30 Years After This Photographer’s Death, A Hidden Box Of Early Gender-Bending Experiments Was Found

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Image: Preus Museum

In 1895, the two women left Finland for Horten, a town in the south of Norway. There, they set up their own studio under the name Berg & Høeg. And over time, the pair built up a reputation as photographers, snapping portraits as well as scenic pictures of Horten and the nearby area.

Image: Preus Museum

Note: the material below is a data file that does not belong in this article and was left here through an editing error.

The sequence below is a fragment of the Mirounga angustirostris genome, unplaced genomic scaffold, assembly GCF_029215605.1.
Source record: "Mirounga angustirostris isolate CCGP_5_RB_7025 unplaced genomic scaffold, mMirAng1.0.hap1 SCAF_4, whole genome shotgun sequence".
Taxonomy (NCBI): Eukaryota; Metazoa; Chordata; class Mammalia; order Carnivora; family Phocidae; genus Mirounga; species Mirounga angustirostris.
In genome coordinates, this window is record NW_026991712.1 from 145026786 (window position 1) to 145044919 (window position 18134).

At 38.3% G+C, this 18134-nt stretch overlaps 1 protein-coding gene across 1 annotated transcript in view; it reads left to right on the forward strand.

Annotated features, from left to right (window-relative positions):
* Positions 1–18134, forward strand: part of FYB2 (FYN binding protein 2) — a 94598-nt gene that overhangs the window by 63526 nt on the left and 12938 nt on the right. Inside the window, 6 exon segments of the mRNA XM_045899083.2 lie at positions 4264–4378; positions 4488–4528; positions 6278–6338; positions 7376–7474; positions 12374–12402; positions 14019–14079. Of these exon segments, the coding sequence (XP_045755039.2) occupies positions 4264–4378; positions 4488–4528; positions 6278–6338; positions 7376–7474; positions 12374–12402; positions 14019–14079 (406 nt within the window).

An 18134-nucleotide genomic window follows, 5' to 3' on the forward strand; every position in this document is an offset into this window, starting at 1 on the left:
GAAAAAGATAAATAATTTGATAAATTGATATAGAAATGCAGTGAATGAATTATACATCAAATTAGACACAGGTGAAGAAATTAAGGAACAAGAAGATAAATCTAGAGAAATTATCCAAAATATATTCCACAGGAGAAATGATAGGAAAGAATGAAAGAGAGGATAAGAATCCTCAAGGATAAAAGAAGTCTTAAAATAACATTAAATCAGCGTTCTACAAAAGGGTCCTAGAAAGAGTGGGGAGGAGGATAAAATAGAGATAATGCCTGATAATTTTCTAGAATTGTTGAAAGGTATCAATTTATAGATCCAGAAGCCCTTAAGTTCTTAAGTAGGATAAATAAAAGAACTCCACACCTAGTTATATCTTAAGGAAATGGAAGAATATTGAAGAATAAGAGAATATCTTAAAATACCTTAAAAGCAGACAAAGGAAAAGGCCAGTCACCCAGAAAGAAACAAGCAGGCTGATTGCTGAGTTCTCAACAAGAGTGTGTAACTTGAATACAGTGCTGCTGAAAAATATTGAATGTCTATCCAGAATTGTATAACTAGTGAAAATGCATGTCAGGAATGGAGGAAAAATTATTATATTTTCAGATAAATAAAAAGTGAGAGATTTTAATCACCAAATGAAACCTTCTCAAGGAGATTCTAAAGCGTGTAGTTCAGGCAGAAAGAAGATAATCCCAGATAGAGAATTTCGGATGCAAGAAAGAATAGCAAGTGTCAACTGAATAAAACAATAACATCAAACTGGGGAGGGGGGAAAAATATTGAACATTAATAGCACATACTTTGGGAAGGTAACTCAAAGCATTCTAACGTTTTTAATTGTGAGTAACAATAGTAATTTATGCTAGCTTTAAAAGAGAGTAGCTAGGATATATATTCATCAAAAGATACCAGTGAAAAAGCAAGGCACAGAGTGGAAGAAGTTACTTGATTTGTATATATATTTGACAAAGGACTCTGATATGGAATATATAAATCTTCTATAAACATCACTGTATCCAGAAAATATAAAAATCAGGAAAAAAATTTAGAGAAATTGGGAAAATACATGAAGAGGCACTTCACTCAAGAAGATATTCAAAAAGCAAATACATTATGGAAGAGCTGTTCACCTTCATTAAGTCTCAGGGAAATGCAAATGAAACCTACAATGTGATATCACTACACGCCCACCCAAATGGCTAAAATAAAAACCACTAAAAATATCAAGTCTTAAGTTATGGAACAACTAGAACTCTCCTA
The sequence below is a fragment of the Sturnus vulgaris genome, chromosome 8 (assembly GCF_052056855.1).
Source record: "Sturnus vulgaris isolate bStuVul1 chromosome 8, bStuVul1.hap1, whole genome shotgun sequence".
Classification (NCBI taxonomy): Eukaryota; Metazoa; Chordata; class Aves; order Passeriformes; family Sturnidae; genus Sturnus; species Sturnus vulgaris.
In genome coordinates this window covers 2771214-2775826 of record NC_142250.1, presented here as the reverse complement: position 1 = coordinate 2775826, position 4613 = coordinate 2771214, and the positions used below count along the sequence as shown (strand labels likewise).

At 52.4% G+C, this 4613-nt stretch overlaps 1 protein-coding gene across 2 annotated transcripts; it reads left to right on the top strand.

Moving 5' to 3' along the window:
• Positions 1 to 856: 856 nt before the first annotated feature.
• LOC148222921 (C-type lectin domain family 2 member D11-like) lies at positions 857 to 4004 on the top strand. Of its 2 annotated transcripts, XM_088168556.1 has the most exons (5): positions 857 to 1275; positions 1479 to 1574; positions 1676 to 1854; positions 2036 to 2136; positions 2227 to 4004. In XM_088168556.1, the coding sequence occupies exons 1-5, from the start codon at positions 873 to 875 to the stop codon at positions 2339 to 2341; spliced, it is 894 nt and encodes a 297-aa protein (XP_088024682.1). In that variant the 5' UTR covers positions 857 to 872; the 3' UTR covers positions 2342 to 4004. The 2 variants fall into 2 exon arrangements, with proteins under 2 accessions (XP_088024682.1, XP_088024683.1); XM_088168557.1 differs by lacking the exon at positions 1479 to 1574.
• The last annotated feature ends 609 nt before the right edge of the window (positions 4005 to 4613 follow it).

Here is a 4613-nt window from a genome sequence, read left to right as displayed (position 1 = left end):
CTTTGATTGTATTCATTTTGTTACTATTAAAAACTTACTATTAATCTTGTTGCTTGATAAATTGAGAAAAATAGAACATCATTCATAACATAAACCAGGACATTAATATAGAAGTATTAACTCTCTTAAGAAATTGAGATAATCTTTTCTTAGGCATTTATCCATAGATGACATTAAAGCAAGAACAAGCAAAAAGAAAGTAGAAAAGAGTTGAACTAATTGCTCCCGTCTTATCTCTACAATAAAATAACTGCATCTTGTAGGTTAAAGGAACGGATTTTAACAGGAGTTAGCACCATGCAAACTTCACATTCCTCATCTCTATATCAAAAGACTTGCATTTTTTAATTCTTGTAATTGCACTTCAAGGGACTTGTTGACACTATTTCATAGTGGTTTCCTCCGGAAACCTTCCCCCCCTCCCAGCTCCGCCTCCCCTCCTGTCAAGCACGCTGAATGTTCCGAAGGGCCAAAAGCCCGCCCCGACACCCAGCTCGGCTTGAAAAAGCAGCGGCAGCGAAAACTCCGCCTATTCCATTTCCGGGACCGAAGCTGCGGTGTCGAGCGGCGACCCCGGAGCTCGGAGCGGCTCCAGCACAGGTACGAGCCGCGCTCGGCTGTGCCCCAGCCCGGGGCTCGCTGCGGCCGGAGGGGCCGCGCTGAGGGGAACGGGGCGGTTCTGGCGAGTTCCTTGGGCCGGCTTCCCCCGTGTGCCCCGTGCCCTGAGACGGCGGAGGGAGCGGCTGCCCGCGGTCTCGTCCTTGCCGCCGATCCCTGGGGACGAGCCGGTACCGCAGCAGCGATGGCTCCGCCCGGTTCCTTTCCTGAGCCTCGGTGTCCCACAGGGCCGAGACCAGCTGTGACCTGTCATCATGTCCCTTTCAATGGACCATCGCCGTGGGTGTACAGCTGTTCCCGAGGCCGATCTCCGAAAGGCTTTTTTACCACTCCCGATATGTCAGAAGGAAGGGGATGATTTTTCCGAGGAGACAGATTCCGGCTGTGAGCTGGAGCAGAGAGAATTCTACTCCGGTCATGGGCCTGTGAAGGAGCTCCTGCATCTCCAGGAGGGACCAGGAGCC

In fact, Høeg and Berg were able to make a good living from flogging their photographs. But for Høeg, the business wasn’t just about pursuing her own independent career. She was also a vocal proponent of women’s rights, and often used their studio to host meetings for feminist activists.

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Image: Preus Museum

With the Norwegian Navy’s main shipyard located close by, business in Horten was booming. In fact, Høeg and Borg ran their studio successfully for eight years. Then in 1903, they moved to Kristiania, the city that would later become the Norwegian capital of Oslo.

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